Restoring the silenced voices in Wide Sargasso Sea

Jean Rhys’ Wide Sargasso Sea is a novel that was written as a prequel to Jane Eyre, 120 years after Brontë’s work was originally published in 1847. Both texts can be viewed as feminist works, yet the notion of womanhood differs drastically in each. Although both novels also heavily criticise male control over the female experience, Rhys adds in the dimension of racial oppression pertinent to Victorian Britain. We can see this revisionism present in modern day feminism. Rhys’ novel invites us to question how linked issues of race and gender are – this concept of ‘intersectionality’ is a source of great contention between schools of feminism.

Jane Eyre traces the journey of the eponymous heroine, and provides a social critique for the repression and obstacles that restricted women in Victorian Britain. We are fl eetingly presented with the mixed-race character Bertha, who serves as the protagonist in Wide Sargasso Sea. Although Brontë largely conceals her in Jane Eyre, a modern reading allows us to view her as the principal victim of the cultural oppression that Jane alludes to. Bertha is deprived of a voice in Jane Eyre, but Rhys seeks to restore that voice in Wide Sargasso Sea.

The respective plots of the novels revolve around the female experience in relation to societal repression, much of which manifests itself through Rochester. He is an expression of the Victorian patriarchy, and his attempts to control both Bertha and Jane are reflections of the stifling environment of Brontë’s era.

In Rhys’ novel we are presented with the story behind Rochester’s marriage to Antoinette, later to be known as Bertha, who is of creole heritage. Rhys depicts her as an intermediate between black and white. As the daughter of a slave owner and his slave, Antoinette experiences an identity crisis, compounded by poverty and bullying as a child. Rochester never loves her, yet marries her for a £30,000 dowry. This seems to represent Britain’s soulless relationship with its colonies in the Victorian era, and the compression of her personality by both misogyny and imperialism subsequently leads to the severe deterioration of her mental state. The disparity between the novels is that in Wide Sargasso Sea, Antoinette is a victim. In Jane Eyre, however, she is bound to a chair and locked away in the attic.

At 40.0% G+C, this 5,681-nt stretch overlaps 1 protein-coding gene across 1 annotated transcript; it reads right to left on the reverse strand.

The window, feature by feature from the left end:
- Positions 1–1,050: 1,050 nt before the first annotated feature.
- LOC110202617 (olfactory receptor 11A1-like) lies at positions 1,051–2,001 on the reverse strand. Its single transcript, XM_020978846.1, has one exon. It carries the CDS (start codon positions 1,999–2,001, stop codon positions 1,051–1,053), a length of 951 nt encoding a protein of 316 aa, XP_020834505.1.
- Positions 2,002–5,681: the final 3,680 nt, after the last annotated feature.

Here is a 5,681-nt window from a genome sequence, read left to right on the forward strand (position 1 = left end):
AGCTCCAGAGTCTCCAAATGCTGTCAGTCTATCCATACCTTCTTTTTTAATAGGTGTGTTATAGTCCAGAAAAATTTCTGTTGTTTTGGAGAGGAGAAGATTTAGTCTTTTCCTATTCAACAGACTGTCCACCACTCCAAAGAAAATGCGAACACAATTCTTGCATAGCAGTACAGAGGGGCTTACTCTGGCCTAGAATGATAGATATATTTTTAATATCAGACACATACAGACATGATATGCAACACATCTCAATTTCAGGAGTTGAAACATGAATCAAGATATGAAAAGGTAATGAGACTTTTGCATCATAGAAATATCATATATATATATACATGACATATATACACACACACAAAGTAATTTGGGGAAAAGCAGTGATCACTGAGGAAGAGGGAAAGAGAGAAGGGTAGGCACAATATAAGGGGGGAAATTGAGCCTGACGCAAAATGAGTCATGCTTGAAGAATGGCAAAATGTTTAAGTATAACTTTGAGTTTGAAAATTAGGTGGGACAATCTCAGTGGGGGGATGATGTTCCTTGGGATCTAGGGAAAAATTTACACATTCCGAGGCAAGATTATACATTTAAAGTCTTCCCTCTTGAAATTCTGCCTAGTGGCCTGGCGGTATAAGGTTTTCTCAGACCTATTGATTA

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Whilst Antoinette is portrayed as mentally unstable in both novels, Rhys’ work is more aligned with modern ideas of mental health, and Rochester’s disregard for the causes of his wife’s discontent can be considered emblematic of the current failings of mental healthcare.

He is portrayed as a convinced manifestation of white male privilege in both books, but Rhys’ reading is starker with his colonialist disdain for her difference; Antoinette’s curly hair, distinct English diction, and different mannerisms enrage her husband.

Many laud Rhys as a pioneer for highlighting the discomfort of the British when confronted with social difference, and it is interesting to note that she was writing as a contemporary to the climate of Enoch Powell’s infamous ‘Rivers of Blood’ speech. Wide Sargasso Sea presents a more fluid concept of what it means to be a woman, and provides a more modern insight into the many layers of oppression suffered by Antoinette, including patriarchy and colonialism. Feminist commentators have added that the novel was a necessary addition to Jane Eyre, in the same way that modern feminists suggest that feminism must draw on various oppressions such as racism and classism to truly create a holistic image.

The best illustration of this dynamic is when Rochester imposes the more English name ‘Bertha Mason’ onto his wife, in place of the more florid ‘Antoinette’.

This is an example of how Antoinette’s individuality is such a threat to Rochester that he has to reshape her identity so that he can feel at ease: a kind of censorship of her difference.

As with all great works, Wide Sargasso Sea has many echoes relevant today. We cannot view feminism as a binary struggle between male power and female disenfranchisement – there are several facets of such dynamics.

The case study of Antoinette also serves as an example of the complexity of mental health. At the end of Jane Eyre, she sets Rochester’s house alight and commits suicide: a potent way of describing the dangers of mishandling mental health.